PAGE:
Instead, let’s focus on the straps. They are wide, contoured, and have (as far as I can tell) two layers of padding in a very slim profile. One very soft, right against the mesh, and one much more rigid and dense at the top side of the straps. When wearing the bag fully loaded, it’s actually very comfortable to carry.
I carried this bag through a wide variety of areas and my thoughts were always the same: comfortable, and stable. The bag feels very stable on your body, which is surprising given that there is no waist strap (and to be clear I loathe waist straps).
While this is indeed a large looking bag, it has a nice non-tactical, non-hiker, look to it. It’s a nice and cleanly designed bag. I particularly like the large weather sealed zipper which runs the length of the bag.
I don’t ever go to a gym, so I wasn’t able to test how it works for that. Instead I packed all my electronics in the bag, as well as clothes for 5 days. I was impressed with how well the bag packed, and how easy it was to get at any one item I wanted in the bag. A duffel like this will always be a bit tricky to pack and get full, but you can also more readily stuff things into the bag. It’s a nice tradeoff and one of the reasons duffelbags remain very popular.
I find two pockets on this bag a little hard to use. The first is the water bottle sleeve, even though it has a nice retainer cord, it’s still not ideal. I’d much rather be another pocket that zips shut. I don’t often see people using water bottle pockets like this, so I always find them a bit of a waste.
The second pocket I struggle with is the dedicated shoe compartment. Yes, it holds shoes fine, and is vented to allow the stink to escape. However, all it does is eat into the main compartment of the bag. Even packing just flip flops in the pocket for my trip, made me lose a lot of space. This is the single most specialized and niche part of this pack. If you need an extra pair of shoes with you, this is great, if you don’t, it’s a bit of a waste.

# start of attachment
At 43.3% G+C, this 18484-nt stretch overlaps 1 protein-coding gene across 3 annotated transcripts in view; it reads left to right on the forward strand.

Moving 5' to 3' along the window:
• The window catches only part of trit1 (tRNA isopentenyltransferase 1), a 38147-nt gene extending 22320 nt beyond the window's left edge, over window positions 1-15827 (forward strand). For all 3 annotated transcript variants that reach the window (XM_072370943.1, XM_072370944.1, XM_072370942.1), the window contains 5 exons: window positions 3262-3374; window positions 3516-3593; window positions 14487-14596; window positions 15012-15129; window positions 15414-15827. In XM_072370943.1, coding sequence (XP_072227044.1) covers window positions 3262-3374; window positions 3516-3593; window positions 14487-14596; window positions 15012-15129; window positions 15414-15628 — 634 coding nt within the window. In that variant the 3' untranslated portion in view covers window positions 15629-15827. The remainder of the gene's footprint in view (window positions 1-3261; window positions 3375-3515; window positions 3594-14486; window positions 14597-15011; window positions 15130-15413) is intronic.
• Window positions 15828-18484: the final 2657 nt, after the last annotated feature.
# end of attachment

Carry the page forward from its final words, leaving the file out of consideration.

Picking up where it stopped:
Aside from that, it was a joy to use this bag. Everything is well protected and neatly organized.
The only thing I would change, is to cut off all the metal zipper pulls, they are loud. But I wish I could think of a way to do that, and retain the corded pulls Aer uses without the metal tabs on the zipper — because they are fantastic. But alas, I think they would pull right off the zipper itself.
I really like this bag. It’s nice to have a smooth nylon bag when you wear soft Merino wool shirts, as it won’t snag or pill them. It looks sharp and makes for a nice travel bag for me. If you take shoes with you on a daily basis, then I can’t think of a better bag to recommend for you.
Even if you don’t, if you want something which excels at carrying your work electronics, as well as some clothing options, this is a really smartly organized backpack. You’ll struggle to use packing cubes in the duffel part, so you need to pack without them, but in doing that you gain a lot more space in this bag.
A very nice bag indeed.
You can find Aer’s duffelpack 2, here.